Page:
50 years ago this morning, four bank employees in Japan were transporting almost 300 million yen designated as bonuses for Toshiba workers. As they passed Fuchu Prison, a police motorcycle drew alongside, signalling them to pull over. After they complied, the young uniformed officer provided dramatic news that their branch manager’s house had been blown up and that information indicated that their vehicle could also be a target. This rang true; after all, their manager had received several threatening letters in recent weeks.
Understandably panicked, the courier quartet disembarked and retreated to what they presumed was a safe distance, while the cop crawled beneath the car to inspect it for any evidence of foul play. Within apparently a few seconds, smoke began to billow forth, and suddenly the officer rolled out, yelling a warning of imminent explosion. Following his desperate gesticulations, the bank employees speedily fled to the prison walls…
…whereupon the ‘police officer’ calmly got into their car and drove away.
The thief had used a simple warning flare to simulate the smoke and flames, and left 120 other pieces of evidence at the scene of the crime including the ‘police’ motorcycle – itself just a regular motorbike painted white. However, these were common, everyday items, scattered deliberately to confuse the authorities.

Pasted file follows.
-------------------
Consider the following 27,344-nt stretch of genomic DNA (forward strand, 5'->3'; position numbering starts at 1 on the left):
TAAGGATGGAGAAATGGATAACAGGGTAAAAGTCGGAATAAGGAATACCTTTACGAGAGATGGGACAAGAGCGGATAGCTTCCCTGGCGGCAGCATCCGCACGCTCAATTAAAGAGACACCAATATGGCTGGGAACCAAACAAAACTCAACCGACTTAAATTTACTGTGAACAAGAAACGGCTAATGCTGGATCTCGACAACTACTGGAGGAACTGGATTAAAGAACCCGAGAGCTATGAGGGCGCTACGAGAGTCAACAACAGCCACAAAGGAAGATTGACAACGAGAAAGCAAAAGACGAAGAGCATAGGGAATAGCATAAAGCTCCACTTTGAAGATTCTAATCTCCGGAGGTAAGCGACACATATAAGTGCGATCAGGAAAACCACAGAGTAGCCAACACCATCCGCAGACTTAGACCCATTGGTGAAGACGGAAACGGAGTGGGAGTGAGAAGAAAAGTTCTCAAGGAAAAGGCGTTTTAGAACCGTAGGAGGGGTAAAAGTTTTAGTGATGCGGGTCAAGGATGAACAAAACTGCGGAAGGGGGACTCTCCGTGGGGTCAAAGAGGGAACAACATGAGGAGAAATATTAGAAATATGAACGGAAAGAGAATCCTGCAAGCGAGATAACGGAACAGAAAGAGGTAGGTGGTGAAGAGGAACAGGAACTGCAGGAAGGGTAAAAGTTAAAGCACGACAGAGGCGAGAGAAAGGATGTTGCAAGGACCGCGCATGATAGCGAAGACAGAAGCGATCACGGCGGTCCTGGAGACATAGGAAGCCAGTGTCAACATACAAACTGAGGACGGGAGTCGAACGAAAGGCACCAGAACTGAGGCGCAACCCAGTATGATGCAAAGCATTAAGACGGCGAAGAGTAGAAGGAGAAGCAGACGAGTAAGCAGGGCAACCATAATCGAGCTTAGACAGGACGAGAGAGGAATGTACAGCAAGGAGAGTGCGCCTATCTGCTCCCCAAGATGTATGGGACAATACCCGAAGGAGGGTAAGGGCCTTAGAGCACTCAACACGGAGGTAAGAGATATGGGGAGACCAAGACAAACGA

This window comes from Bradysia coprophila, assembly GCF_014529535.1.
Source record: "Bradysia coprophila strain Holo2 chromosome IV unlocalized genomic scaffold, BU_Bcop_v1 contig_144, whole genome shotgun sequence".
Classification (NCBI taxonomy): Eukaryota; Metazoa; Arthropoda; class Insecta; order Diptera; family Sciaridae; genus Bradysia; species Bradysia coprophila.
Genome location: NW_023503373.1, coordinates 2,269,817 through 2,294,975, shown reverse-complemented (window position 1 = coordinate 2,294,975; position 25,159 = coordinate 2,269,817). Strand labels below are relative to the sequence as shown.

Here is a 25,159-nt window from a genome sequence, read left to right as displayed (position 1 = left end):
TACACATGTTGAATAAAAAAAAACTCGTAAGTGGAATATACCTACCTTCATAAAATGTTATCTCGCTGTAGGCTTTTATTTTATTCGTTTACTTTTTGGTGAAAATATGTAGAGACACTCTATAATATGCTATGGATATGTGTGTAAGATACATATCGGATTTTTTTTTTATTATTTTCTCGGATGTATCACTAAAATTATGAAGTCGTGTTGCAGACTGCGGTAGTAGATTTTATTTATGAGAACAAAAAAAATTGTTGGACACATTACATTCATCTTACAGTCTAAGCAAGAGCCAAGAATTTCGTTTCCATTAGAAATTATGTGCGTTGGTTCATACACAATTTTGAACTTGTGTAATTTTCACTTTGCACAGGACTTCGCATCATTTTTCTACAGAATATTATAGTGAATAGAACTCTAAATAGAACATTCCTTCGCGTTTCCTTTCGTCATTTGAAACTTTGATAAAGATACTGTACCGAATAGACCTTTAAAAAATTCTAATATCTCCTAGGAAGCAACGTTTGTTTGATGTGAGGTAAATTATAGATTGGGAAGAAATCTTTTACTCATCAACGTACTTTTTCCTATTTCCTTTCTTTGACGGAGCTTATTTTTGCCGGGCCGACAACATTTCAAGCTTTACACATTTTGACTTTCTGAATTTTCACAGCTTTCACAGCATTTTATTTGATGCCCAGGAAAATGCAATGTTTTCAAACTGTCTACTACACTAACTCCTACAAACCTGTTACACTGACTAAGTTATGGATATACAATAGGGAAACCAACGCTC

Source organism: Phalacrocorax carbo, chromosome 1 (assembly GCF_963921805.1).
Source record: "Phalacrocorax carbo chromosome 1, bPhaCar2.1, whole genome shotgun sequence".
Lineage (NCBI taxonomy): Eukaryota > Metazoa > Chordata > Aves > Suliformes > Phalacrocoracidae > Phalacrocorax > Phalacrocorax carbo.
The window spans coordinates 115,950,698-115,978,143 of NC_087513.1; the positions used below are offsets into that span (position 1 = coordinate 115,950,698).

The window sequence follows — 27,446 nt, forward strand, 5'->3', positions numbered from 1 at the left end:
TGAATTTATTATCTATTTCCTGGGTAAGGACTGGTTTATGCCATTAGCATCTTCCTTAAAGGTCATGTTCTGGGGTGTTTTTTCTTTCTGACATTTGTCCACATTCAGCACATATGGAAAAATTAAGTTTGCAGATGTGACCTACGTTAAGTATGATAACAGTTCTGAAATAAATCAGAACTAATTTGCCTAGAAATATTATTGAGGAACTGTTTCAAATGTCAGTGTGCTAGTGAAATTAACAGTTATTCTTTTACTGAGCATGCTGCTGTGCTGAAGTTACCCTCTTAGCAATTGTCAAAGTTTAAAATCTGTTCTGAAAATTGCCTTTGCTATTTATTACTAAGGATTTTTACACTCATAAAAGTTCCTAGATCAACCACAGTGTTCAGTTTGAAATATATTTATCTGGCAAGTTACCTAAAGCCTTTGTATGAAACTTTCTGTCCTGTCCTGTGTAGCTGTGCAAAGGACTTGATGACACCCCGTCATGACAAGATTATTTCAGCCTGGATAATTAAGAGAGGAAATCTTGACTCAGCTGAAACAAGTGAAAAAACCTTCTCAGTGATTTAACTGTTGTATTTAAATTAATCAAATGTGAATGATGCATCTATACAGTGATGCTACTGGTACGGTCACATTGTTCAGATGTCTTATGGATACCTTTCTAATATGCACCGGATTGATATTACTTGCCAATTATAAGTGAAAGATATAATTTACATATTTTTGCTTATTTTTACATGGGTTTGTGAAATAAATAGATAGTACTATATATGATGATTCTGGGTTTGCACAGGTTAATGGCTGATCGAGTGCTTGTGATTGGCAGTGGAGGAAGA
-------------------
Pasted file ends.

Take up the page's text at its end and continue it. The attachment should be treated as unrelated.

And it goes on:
Despite the largest investigation in Japanese history, involving 170,000 policemen attempting to narrow down a list of suspects 110,000 names long, the perpetrator was never brought to justice. One suspect, a 19 year old son of a police officer, committed suicide mere days after the crime. A friend of his, 18 at the time of the robbery, was arrested in 1975 and could not account for the large amount of money then in his possession, but the authorities were frustrated in their attempts to find any proof that he had obtained the cash by illegal means.
Since 1988, the various statutes of limitations have elapsed, meaning that the culprit could come forward without fear of prosecution should he so wish. He has not so wished.
Solidarity, brothers & sisters…